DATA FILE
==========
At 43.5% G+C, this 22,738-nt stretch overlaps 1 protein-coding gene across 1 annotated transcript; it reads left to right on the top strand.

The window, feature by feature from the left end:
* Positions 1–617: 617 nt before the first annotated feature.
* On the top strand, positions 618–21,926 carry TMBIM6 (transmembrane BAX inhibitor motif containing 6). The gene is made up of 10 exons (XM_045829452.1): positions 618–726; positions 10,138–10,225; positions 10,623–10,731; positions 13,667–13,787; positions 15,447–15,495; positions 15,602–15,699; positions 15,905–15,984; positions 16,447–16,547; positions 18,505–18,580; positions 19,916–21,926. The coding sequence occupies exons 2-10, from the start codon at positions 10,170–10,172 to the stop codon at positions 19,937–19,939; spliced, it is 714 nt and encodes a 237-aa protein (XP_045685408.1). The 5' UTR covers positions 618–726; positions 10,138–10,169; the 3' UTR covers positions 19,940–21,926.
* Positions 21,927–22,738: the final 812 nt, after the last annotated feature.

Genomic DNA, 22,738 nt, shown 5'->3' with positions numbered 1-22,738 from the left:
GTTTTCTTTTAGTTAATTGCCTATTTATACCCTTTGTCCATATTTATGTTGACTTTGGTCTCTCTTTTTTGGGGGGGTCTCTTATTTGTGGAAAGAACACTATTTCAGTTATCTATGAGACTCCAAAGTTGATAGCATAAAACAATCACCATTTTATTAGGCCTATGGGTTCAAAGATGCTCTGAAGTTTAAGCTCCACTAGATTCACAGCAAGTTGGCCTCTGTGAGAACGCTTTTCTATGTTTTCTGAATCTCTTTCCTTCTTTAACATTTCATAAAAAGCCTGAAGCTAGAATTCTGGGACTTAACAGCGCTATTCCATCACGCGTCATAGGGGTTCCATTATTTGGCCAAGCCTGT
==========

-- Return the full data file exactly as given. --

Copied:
At 43.5% G+C, this 22,738-nt stretch overlaps 1 protein-coding gene across 1 annotated transcript; it reads left to right on the top strand.

The window, feature by feature from the left end:
* Positions 1–617: 617 nt before the first annotated feature.
* On the top strand, positions 618–21,926 carry TMBIM6 (transmembrane BAX inhibitor motif containing 6). The gene is made up of 10 exons (XM_045829452.1): positions 618–726; positions 10,138–10,225; positions 10,623–10,731; positions 13,667–13,787; positions 15,447–15,495; positions 15,602–15,699; positions 15,905–15,984; positions 16,447–16,547; positions 18,505–18,580; positions 19,916–21,926. The coding sequence occupies exons 2-10, from the start codon at positions 10,170–10,172 to the stop codon at positions 19,937–19,939; spliced, it is 714 nt and encodes a 237-aa protein (XP_045685408.1). The 5' UTR covers positions 618–726; positions 10,138–10,169; the 3' UTR covers positions 19,940–21,926.
* Positions 21,927–22,738: the final 812 nt, after the last annotated feature.

Genomic DNA, 22,738 nt, shown 5'->3' with positions numbered 1-22,738 from the left:
GTTTTCTTTTAGTTAATTGCCTATTTATACCCTTTGTCCATATTTATGTTGACTTTGGTCTCTCTTTTTTGGGGGGGTCTCTTATTTGTGGAAAGAACACTATTTCAGTTATCTATGAGACTCCAAAGTTGATAGCATAAAACAATCACCATTTTATTAGGCCTATGGGTTCAAAGATGCTCTGAAGTTTAAGCTCCACTAGATTCACAGCAAGTTGGCCTCTGTGAGAACGCTTTTCTATGTTTTCTGAATCTCTTTCCTTCTTTAACATTTCATAAAAAGCCTGAAGCTAGAATTCTGGGACTTAACAGCGCTATTCCATCACGCGTCATAGGGGTTCCATTATTTGGCCAAGCCTGT